VMWF was founded not only to conduct this ceremony and lay these wreaths but also to teach coming generations about the cost and value of our freedom. VMWF plans to provide educational scholarships soon to military dependents and ROTC students. For more information, please see http://www.vmwf.org.

The WAA was officially formed in 2007 but originated in 1992 at Arlington National Cemetery. Its mission is to remember, honor and teach. Read more at http://www.wreathsacrossamerica.org and at http://www.wreathsacrossamerica.org/pages/19064/Overview/relatedld=17280. Also, use the Search box in the upper right column of this blog to find 8 articles with photos about past ceremonies here. Simply enter the word “wreath.”

Photos are courtesy of Phil Onishi, https://philonishiphotography.smugmug.com/Veterans-Memorial-Wreath-Foundation-Dec-18-2021/n-tVDwMv. Please click on any photo to enlarge it.

Overview, Ceremony and Wreath Laying

VFW Post 1040 Honor Guard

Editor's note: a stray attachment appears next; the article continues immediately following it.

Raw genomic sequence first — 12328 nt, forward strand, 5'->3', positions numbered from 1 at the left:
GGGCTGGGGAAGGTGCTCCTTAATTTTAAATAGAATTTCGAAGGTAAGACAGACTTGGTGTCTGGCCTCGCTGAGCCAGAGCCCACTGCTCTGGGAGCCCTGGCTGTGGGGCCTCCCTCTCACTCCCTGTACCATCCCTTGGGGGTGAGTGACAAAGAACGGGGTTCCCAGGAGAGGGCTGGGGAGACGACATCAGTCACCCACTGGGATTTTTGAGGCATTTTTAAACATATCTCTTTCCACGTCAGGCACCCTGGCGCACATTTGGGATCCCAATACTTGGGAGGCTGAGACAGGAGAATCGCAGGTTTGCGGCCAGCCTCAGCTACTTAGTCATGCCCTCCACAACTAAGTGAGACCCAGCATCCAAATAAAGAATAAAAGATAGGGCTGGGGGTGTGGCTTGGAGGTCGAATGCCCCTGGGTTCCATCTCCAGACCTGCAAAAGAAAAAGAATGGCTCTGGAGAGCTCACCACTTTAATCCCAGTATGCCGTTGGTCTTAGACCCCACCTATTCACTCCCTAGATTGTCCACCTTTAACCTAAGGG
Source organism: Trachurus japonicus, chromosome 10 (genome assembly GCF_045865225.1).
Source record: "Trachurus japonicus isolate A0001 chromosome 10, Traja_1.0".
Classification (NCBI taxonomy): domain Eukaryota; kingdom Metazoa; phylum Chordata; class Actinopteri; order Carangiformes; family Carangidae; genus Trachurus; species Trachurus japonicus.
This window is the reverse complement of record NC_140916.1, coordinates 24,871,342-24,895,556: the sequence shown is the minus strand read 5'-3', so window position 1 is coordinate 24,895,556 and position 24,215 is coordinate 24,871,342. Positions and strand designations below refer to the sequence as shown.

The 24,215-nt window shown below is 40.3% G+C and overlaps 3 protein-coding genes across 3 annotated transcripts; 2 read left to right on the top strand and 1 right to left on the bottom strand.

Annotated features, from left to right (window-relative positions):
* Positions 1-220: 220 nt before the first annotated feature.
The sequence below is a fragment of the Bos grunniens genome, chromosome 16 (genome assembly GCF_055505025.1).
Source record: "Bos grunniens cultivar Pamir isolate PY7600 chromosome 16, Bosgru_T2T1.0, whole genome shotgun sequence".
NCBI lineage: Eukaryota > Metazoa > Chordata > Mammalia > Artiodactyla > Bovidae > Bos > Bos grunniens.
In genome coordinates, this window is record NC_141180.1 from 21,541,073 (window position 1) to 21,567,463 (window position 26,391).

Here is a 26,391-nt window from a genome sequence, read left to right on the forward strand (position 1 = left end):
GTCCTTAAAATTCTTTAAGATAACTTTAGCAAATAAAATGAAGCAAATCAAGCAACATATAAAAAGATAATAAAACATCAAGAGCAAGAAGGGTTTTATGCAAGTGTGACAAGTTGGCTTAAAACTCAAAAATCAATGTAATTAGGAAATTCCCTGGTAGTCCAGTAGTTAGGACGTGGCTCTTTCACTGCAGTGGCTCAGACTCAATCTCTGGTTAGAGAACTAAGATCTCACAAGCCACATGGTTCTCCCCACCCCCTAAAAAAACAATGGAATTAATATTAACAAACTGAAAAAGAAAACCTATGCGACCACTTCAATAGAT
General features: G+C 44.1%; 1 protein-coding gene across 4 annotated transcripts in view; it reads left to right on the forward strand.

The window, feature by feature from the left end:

U.W. NROTC Color Guard

Veterans, Participants, Volunteers, Attendees, and Scenes

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Memorial Day Essentials on 31 May at Veterans Park, Lynnwood

Posted by glennled on August 14, 2021

For the second year in a row, due to Covid restrictions, VFW Post 1040 performed a shortened, non-advertised Memorial Day commemoration ceremony at Veterans Park in Lynnwood. Normally, the ceremony would draw 200 or more people, and there would be music and speeches and presentations and honors and rifle salutes and “Taps” and more. It would take a half hour or more, and then at noon, the flag would be raised from half-staff to full-staff, accompanied by “To the Color” on the bugle.

This year, only the essentials were kept on the program:

  • “Amazing Grace” by Piper Kevin Auld and two members of the Northwest Junior Pipe Band;
  • “Armed Forces Medley” on the P.A. system;
  • Laying of the wreaths by Patricia McCarty and John Beam, Commander, VFW Post 1040;
  • Rifle salute by the Post Honor Guard;
  • “Taps” by me; and
  • Raising the flag to the top at noon.

Please see http://www.vfw1040.org, http://www.nwjpb.org, and http://www.goldstarmomwa.org.